City of Culture 2021 / Interview / People

Penkhull Village Brass- the locals toot their own horns

Every Tuesday evening a group of wonderful people gather in the Penkhull Village Hall to practice musical melodies.

 

It’s on these evenings that this group of chemists, teachers, and school kids, all get together to share in one passion. The musical passion.

 

Penkhull Village Brass is a group of people that hold two sessions a week. One session is for the main band, of who play gigs such as Octobeerfest and Christmas events. The other group is the training band.

 

On these Tuesday evenings the trainees come down to learn how to play brass instruments such as the tuba, the trombone, and all kinds of other big shiny things.

 

Penkhull village Brass plays every Tuesday evening for practice, at 7:30 until 9pm, to teach everyone and anyone that has a passion for brass music.

 

Band manager Glynn Lewis, alongside Gary Standeven, Band chairman and Lou Cooper, the treasurer, work together to pull off this group to help people get in touch with their musical side. The band brings people of all ages together, from the youngest aged 12 to the oldest aged 77. People from all walks of life get involved, it doesn’t matter who you are as long as you have a good set of lungs on you!

 

Glynn Lewis spoke to me about the band and some of the wonderful people who are involved in it.

 

He said: “People that come to training band are people that last played 20-30 years ago.

 

“Edward is 70 and he’s not played for 40 years!”

 

For the past two years, the Penkhull Village Brass band has brought people in from Leek and Cheadle, as these two places don’t have their own brass band in the area.

 

The main band, which meets on Fridays, consists of 18 members. The training band was founded on January 17 of this year, and they focus on picking up players of all kinds of skill levels to play fond tunes such as Beauty and the Beast.

 

The main band is big, and some of you probably have seen play at events such as the Lord Mayors Inaugural dinner, Remembrance Service and Parade, and Christmas Concerts. It’s hard to believe they started with only 7 players, and have now expanded to the brilliant 18.

 

Gary Standevan said: “We are distributing back the bid pens and pin badges that tourism at Hanley Town hall have given me. Also offered our musical support for any events that are set up to promote the bid and completed the online form as a supporting community group. There is a very rich and diverse mixture of music, theatre, award winning museums and arts here in Stoke and we should be recognised for offering this.”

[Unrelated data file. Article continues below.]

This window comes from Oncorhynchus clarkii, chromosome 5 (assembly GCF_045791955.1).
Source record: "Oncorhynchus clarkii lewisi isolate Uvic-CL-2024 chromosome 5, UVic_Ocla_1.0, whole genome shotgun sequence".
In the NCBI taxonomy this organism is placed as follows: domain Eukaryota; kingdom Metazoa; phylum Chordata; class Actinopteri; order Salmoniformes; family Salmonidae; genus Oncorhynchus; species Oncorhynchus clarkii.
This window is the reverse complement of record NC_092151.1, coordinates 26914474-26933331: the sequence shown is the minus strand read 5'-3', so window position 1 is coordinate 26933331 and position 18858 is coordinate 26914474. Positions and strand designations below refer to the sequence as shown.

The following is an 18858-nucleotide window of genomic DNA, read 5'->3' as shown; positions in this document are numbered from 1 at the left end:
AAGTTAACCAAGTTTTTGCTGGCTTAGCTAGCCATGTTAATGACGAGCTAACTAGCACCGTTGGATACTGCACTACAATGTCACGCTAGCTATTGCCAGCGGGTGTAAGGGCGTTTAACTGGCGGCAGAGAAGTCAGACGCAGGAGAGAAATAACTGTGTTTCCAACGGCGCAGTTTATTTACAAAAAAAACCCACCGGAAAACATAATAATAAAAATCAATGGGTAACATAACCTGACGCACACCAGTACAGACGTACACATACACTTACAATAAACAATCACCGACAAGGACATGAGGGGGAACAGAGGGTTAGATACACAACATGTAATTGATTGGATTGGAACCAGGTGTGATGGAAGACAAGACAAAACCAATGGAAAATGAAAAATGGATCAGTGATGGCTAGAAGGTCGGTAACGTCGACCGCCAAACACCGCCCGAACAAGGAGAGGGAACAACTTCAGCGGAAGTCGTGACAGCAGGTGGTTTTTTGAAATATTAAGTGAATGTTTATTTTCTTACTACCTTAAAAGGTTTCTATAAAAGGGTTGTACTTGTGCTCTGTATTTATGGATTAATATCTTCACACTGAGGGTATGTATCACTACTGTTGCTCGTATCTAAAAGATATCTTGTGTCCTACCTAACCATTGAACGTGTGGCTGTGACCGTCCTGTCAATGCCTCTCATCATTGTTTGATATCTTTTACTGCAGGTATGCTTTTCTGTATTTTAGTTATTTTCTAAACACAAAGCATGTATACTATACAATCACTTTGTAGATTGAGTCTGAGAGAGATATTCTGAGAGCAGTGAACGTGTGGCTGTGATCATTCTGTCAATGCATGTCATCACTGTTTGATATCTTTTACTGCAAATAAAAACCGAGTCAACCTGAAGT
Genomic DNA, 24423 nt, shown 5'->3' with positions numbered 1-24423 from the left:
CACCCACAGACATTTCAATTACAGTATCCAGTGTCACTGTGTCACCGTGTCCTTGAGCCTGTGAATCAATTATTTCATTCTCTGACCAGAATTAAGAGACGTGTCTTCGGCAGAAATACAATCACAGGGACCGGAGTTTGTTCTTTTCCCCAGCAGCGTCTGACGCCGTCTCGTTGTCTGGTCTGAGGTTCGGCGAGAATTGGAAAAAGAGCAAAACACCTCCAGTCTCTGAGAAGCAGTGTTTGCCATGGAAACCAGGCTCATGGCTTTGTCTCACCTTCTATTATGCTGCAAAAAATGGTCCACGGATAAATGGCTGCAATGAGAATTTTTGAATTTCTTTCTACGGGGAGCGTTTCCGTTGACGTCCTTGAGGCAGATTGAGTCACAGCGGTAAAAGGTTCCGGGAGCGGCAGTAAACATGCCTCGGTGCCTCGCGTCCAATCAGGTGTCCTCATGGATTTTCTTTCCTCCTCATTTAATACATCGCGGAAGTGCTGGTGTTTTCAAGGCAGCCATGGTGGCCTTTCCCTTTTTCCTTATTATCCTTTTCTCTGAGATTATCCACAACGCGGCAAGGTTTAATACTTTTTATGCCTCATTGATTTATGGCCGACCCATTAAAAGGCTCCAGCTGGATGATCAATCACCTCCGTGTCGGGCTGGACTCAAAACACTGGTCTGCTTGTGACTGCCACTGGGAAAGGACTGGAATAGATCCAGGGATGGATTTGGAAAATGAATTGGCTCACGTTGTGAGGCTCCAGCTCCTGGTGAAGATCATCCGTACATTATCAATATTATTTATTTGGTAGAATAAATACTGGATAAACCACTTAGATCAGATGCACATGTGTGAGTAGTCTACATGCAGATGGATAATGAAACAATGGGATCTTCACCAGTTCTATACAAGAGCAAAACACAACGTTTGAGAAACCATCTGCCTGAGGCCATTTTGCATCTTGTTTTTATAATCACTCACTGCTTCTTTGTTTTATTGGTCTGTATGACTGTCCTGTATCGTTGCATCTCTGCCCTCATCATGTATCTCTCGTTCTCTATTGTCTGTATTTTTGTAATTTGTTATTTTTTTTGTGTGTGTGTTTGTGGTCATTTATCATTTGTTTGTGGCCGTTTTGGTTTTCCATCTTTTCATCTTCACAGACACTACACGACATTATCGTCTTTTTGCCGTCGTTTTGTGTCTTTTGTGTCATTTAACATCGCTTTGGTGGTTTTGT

Awarded funding of £1000 in December last year by Seedbed, Penkhull Village Brass were able to buy some new instruments for their training band. This helps them to practice when they gain members that cannot afford their own instruments, or those that might just forget sometimes.

 

Some of the people involved in this training band are the every day men and women you meet on the streets. They have Glynn the builder, Gary who registers births, deaths and marriages, Lou who is an accountant, David is a chemist, Al is a lorry driver, Chris is a teacher, Edward is a professor and so many other people.

 

When speaking with the youngest member of the training band, Isabel Hawkins aged 12 from Newcastle-under-Lyme, I found out just how fun the training band is.

 

She described the best part of playing trombone in the training band is playing tunes and being part of a group. She also said her favourite piece to play was Surprise Symphony by Joseph Haydn as well as Beauty and the Beast.

 

When Isabel was in year 5 someone came to her school with lots of instruments, and she was immediately drawn to the trombone. She says when she’s older she wants to continue playing music.

 

From the youngest member to the oldest member, I got the chance to speak with Chris Latham, a 77-year-old trombone player from Blythe Bridge.

 

Chris plays in the main band and also helps out with the trombone section in the training band. He also spoke about how he loves to get dressed up when they perform for Octobeerfest.

 

He said: “I’ll have a go at anything really!”

 

The Penkhull Village Brass is just another example of the culture that Stoke-on-Trent holds. They are backing the bid for Stoke-on-Trent to be awarded City of Culture 2021, and will continue to help get the name of the six towns into the history books. Take a look at the City of Culture 2021 website here for more information on how you can help to show off just how awesome Stoke-on-Trent really is.

 

Check out the Penkhull Village Brass Facebook page for more information, or their website here.

 

Image my own.

Advertisements

Leave a Reply

Fill in your details below or click an icon to log in:

WordPress.com Logo

You are commenting using your WordPress.com account. Log Out / Change )

Twitter picture

You are commenting using your Twitter account. Log Out / Change )

Facebook photo

You are commenting using your Facebook account. Log Out / Change )

Google+ photo

You are commenting using your Google+ account. Log Out / Change )

Connecting to %s